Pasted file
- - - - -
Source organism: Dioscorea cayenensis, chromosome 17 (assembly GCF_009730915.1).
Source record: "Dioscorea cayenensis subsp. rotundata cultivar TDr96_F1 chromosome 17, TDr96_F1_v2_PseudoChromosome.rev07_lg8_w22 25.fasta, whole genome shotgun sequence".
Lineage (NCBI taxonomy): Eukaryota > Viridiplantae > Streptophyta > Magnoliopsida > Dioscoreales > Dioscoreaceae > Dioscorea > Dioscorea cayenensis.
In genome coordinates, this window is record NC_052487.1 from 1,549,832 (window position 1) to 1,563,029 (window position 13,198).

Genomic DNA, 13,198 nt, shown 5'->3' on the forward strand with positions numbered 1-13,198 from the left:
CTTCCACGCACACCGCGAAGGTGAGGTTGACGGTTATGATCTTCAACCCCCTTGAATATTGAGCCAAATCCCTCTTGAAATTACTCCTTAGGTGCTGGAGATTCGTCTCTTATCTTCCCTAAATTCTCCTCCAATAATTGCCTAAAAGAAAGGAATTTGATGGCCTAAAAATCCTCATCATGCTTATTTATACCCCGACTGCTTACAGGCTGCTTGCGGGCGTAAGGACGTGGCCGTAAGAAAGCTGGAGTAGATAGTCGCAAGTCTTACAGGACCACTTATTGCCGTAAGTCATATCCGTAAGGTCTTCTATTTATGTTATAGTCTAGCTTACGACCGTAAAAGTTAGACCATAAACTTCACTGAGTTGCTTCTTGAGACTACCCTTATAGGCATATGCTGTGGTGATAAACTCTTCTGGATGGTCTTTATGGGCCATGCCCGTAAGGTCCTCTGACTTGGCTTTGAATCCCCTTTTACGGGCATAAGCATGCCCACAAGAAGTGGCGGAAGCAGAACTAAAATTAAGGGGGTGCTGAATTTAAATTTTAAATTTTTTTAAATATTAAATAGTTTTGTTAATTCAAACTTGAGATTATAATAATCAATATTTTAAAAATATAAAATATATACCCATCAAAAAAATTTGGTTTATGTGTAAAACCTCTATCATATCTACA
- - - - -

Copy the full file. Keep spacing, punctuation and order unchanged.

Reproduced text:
Source organism: Dioscorea cayenensis, chromosome 17 (assembly GCF_009730915.1).
Source record: "Dioscorea cayenensis subsp. rotundata cultivar TDr96_F1 chromosome 17, TDr96_F1_v2_PseudoChromosome.rev07_lg8_w22 25.fasta, whole genome shotgun sequence".
Lineage (NCBI taxonomy): Eukaryota > Viridiplantae > Streptophyta > Magnoliopsida > Dioscoreales > Dioscoreaceae > Dioscorea > Dioscorea cayenensis.
In genome coordinates, this window is record NC_052487.1 from 1,549,832 (window position 1) to 1,563,029 (window position 13,198).

Genomic DNA, 13,198 nt, shown 5'->3' on the forward strand with positions numbered 1-13,198 from the left:
CTTCCACGCACACCGCGAAGGTGAGGTTGACGGTTATGATCTTCAACCCCCTTGAATATTGAGCCAAATCCCTCTTGAAATTACTCCTTAGGTGCTGGAGATTCGTCTCTTATCTTCCCTAAATTCTCCTCCAATAATTGCCTAAAAGAAAGGAATTTGATGGCCTAAAAATCCTCATCATGCTTATTTATACCCCGACTGCTTACAGGCTGCTTGCGGGCGTAAGGACGTGGCCGTAAGAAAGCTGGAGTAGATAGTCGCAAGTCTTACAGGACCACTTATTGCCGTAAGTCATATCCGTAAGGTCTTCTATTTATGTTATAGTCTAGCTTACGACCGTAAAAGTTAGACCATAAACTTCACTGAGTTGCTTCTTGAGACTACCCTTATAGGCATATGCTGTGGTGATAAACTCTTCTGGATGGTCTTTATGGGCCATGCCCGTAAGGTCCTCTGACTTGGCTTTGAATCCCCTTTTACGGGCATAAGCATGCCCACAAGAAGTGGCGGAAGCAGAACTAAAATTAAGGGGGTGCTGAATTTAAATTTTAAATTTTTTTAAATATTAAATAGTTTTGTTAATTCAAACTTGAGATTATAATAATCAATATTTTAAAAATATAAAATATATACCCATCAAAAAAATTTGGTTTATGTGTAAAACCTCTATCATATCTACA